Number 30 from the edition of 50 plus 1 artist’s proof. Tag welded with 'Johnny Swing' and ‘HDC30KW11’.
$40,000 - 60,000
Sold for $67,300
MORE LOT DETAILS
Provenance Acquired directly from the artist
LiteratureJohnny Swing: Change, exh. cat., Rabih Hage Gallery, London, 2010, n.p. Johnny Swing: Murmuration, exh. cat., Sebastian + Barquet, New York, 2012, throughout
The third design in Johnny Swing's coin furniture series begun in 1995, the "Half Dollar / Butterfly" chair is constructed of 1,500 U.S. half dollars held together with 7,000 welds. Swing was originally drawn to coins for their availability, having had the experience that "the hardest thing with found objects is finding enough of them." (Tim Johnson, "Johnny Swing's Unmatched Passion," Burlington Free Press, June 10, 2012)
While his earlier work also relied on assembled materials, the coin furniture series constituted a material departure in Swing's choice of coins, which are immaculately joined together into a smooth-surfaced sheet that he has compared to fabric or skin. In explaining his use of re-purposed materials, Swing puts himself on a continuum with other assemblage artists like Marcel Duchamp and Andy Warhol. Swing can also be considered a part of American folk art and studio craft traditions. The coin furniture series further adopts the exposed interior functions and structures of postmodern architecture, as well as postmodern furniture's inventive forms.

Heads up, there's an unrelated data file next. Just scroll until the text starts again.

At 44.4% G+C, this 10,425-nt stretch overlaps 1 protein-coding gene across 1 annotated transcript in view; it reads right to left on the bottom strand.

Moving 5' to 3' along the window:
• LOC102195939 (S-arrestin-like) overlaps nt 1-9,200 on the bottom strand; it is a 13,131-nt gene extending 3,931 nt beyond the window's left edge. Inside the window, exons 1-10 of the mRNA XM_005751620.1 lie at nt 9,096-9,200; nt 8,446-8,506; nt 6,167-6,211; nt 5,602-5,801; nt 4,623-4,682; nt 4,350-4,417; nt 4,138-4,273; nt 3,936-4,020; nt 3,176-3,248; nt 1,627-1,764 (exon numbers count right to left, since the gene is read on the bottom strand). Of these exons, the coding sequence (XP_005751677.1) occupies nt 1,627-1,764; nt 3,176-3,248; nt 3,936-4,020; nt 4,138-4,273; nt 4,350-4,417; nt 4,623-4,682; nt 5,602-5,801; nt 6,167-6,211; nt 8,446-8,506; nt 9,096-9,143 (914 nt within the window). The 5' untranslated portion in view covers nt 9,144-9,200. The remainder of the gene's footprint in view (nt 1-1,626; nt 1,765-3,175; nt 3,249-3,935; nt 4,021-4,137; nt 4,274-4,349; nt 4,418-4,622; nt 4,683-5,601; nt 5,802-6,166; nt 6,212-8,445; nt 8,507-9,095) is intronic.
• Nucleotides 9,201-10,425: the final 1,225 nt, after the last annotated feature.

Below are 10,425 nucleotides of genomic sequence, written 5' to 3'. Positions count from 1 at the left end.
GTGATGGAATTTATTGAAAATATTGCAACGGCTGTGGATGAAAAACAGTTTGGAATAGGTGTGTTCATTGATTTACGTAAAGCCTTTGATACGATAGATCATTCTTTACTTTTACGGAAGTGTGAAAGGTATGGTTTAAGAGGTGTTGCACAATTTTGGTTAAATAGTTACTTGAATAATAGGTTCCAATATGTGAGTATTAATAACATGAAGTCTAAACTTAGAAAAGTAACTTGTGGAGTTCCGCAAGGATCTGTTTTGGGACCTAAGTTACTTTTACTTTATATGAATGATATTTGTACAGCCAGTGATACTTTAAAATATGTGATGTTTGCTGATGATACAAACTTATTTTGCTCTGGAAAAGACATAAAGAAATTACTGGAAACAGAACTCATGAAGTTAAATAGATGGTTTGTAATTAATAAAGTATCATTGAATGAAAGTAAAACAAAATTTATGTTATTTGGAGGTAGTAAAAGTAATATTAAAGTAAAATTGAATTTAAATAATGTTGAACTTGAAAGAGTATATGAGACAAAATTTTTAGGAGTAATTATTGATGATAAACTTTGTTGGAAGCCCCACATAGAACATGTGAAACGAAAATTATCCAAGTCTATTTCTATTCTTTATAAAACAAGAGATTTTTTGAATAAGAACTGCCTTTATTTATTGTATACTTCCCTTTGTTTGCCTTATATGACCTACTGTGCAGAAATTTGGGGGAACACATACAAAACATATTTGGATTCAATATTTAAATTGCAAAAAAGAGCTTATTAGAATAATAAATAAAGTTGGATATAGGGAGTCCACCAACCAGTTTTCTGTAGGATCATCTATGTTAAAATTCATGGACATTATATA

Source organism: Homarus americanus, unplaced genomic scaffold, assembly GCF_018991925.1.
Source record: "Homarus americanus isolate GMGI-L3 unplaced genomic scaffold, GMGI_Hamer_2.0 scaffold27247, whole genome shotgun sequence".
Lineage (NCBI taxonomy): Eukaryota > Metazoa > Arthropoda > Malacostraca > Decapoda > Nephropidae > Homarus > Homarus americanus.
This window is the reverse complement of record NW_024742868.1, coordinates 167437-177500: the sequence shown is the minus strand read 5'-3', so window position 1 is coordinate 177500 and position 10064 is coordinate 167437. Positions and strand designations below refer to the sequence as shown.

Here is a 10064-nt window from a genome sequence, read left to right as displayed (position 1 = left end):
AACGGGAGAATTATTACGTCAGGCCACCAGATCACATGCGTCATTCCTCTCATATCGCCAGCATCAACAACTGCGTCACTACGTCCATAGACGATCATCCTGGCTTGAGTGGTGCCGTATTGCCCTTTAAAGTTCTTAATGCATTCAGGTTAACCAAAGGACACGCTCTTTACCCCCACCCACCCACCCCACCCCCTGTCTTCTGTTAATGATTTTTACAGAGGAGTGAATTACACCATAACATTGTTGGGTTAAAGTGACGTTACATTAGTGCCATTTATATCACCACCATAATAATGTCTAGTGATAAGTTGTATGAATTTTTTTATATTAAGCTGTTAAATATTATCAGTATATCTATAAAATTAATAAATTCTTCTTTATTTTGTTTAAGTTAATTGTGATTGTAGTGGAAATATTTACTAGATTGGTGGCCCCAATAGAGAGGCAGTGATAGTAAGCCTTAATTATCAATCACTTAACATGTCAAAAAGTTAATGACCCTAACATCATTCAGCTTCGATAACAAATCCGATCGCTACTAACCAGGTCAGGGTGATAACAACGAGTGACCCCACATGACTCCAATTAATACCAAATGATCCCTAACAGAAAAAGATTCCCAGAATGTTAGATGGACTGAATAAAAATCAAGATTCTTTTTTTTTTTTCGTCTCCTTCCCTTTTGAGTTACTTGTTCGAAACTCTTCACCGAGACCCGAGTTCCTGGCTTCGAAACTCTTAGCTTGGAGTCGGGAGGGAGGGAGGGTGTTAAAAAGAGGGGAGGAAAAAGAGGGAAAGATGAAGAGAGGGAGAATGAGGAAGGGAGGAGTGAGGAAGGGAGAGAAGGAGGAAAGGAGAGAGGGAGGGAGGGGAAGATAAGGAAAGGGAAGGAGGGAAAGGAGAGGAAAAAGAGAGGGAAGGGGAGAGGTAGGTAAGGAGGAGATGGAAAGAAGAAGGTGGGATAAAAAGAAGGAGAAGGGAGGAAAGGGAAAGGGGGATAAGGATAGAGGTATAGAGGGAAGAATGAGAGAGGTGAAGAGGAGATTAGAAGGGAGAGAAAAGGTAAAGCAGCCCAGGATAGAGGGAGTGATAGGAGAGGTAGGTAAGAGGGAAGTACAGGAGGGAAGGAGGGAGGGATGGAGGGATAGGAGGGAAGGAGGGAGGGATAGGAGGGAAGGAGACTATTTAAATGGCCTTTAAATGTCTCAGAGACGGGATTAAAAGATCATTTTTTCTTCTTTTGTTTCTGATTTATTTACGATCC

The "Half Dollar / Butterfly" chair is a product of his ongoing formal interests in the circle and in negative space. The complex forms he creates are spatial explorations meant to affect the viewer (or sitter) visually and physically. At the root of Swing's coin furniture is his intention to create a transformative experience. As he recently explained: "With furniture, I'm making something you can look at, and if you want to go further you can touch it, and if you want to go further, you can sit on it. By sitting on it, you're having a shared experience with me and my work." (Burlington Free Press, June 10, 2012)